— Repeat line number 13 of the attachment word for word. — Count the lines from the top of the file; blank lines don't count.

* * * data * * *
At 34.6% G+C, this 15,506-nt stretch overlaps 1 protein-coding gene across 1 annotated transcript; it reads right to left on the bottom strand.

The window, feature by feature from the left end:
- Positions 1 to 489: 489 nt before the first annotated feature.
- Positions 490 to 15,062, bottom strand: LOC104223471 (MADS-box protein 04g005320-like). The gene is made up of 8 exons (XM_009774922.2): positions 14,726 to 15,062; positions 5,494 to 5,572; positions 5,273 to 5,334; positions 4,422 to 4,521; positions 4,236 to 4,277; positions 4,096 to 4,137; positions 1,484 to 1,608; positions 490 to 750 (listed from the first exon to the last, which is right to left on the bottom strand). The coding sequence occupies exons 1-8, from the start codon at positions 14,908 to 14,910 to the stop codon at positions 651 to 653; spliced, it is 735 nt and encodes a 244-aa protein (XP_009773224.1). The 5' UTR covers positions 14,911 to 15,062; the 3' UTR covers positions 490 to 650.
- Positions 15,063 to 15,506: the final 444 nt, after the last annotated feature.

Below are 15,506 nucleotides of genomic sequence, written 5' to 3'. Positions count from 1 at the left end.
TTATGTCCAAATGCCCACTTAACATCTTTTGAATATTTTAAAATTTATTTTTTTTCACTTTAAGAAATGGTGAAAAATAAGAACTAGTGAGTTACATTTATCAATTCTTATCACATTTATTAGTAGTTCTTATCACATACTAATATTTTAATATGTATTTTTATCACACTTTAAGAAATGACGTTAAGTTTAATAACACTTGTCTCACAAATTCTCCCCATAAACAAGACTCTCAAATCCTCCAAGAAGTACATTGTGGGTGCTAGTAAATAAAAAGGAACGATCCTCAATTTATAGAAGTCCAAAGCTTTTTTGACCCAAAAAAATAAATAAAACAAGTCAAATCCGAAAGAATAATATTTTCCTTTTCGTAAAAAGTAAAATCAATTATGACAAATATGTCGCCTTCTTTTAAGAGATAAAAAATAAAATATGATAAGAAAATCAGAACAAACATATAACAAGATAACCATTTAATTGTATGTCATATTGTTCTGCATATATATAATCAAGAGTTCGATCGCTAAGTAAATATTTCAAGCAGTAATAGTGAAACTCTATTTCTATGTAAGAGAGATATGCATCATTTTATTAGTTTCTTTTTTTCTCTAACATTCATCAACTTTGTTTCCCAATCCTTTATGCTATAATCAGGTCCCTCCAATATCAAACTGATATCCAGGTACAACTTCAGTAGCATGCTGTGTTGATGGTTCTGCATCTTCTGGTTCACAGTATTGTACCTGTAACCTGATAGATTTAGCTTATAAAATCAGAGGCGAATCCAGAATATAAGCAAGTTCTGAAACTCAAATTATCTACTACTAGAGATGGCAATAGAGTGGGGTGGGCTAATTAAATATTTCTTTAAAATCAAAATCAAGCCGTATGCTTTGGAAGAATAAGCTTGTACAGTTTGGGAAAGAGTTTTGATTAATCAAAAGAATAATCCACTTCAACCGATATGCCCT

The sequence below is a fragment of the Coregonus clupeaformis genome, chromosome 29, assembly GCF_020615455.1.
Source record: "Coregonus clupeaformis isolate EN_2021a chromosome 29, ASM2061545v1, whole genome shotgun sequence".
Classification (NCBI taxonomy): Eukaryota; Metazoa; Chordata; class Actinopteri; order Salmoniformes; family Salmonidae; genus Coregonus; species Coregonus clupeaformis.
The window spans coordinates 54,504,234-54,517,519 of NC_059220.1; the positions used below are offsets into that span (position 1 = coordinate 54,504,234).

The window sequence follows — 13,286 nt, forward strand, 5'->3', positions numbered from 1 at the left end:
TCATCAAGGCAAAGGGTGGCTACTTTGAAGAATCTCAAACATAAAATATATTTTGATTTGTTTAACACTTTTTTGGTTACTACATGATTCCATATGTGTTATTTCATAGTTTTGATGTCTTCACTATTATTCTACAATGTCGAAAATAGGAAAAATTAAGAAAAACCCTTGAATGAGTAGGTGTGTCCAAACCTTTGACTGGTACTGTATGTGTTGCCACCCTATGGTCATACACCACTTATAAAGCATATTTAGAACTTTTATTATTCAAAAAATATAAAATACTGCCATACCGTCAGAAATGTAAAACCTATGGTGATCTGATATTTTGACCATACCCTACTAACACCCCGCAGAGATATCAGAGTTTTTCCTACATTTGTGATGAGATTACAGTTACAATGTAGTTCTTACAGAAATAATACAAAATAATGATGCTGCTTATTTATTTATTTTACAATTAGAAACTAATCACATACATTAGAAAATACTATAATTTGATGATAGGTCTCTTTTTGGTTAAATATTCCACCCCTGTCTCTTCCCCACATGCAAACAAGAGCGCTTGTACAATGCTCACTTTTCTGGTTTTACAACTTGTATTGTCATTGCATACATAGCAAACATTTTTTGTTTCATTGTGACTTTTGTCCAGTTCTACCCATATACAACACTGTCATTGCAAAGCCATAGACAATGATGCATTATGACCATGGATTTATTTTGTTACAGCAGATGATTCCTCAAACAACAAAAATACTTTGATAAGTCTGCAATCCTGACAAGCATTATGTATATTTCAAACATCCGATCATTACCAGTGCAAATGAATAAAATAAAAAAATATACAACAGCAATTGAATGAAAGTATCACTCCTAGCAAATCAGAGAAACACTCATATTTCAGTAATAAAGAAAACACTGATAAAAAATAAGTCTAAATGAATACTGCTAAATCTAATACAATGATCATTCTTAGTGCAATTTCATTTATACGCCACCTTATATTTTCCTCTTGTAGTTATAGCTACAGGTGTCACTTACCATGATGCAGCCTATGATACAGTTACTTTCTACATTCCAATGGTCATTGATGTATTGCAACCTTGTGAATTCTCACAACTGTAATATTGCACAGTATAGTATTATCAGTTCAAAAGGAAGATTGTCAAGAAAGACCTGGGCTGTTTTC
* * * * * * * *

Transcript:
TCATCAAGGCAAAGGGTGGCTACTTTGAAGAATCTCAAACATAAAATATATTTTGATTTGTTTAACACTTTTTTGGTTACTACATGATTCCATATGTGTTATTTCATAGTTTTGATGTCTTCACTATTATTCTACAATGTCGAAAATAGGAAAAATTAAGAAAAACCCTTGAATGAGTAGGTGTGTCCAAACCTTTGACTGGTACTGTATGTGTTGCCACCCTATGGTCATACACCACTTATAAAGCATATTTAGAACTTTTATTATTCAAAAAATATAAAATACTGCCATACCGTCAGAAATGTAAAACCTATGGTGATCTGATATTTTGACCATACCCTACTAACACCCCGCAGAGATATCAGAGTTTTTCCTACATTTGTGATGAGATTACAGTTACAATGTAGTTCTTACAGAAATAATACAAAATAATGATGCTGCTTATTTATTTATTTTACAATTAGAAACTAATCACATACATTAGAAAATACTATAATTTGATGATAGGTCTCTTTTTGGTTAAATATTCCACCCCTGTCTCTTCCCCACATGCAAACAAGAGCGCTTGTACAATGCTCACTTTTCTGGTTTTACAACTTGTATTGTCATTGCATACATAGCAAACATTTTTTGTTTCATTGTGACTTTTGTCCAGTTCTACCCATATACAACACTGTCATTGCAAAGCCATAGACAATGATGCATTATGACCATGGATTTATTTTGTTACAGCAGATGATTCCTCAAACAACAAAAATACTTTGATAAGTCTGCAATCCTGACAAGCATTATGTATATTTCAAACATCCGATCATTACCAGTGCAAATGAATAAAATAAAAAAATATACAACAGCAATTGAATGAAAGTATCACTCCTAGCAAATCAGAGAAACACTCATATTTCAGTAATAAAGAAAACACTGATAAAAAATAAGTCTAAATGAATACTGCTAAATCTAATACAATGATCATTCTTAGTGCAATTTCATTTATACGCCACCTTATATTTTCCTCTTGTAGTTATAGCTACAGGTGTCACTTACCATGATGCAGCCTATGATACAGTTACTTTCTACATTCCAATGGTCATTGATGTATTGCAACCTTGTGAATTCTCACAACTGTAATATTGCACAGTATAGTATTATCAGTTCAAAAGGAAGATTGTCAAGAAAGACCTGGGCTGTTTTC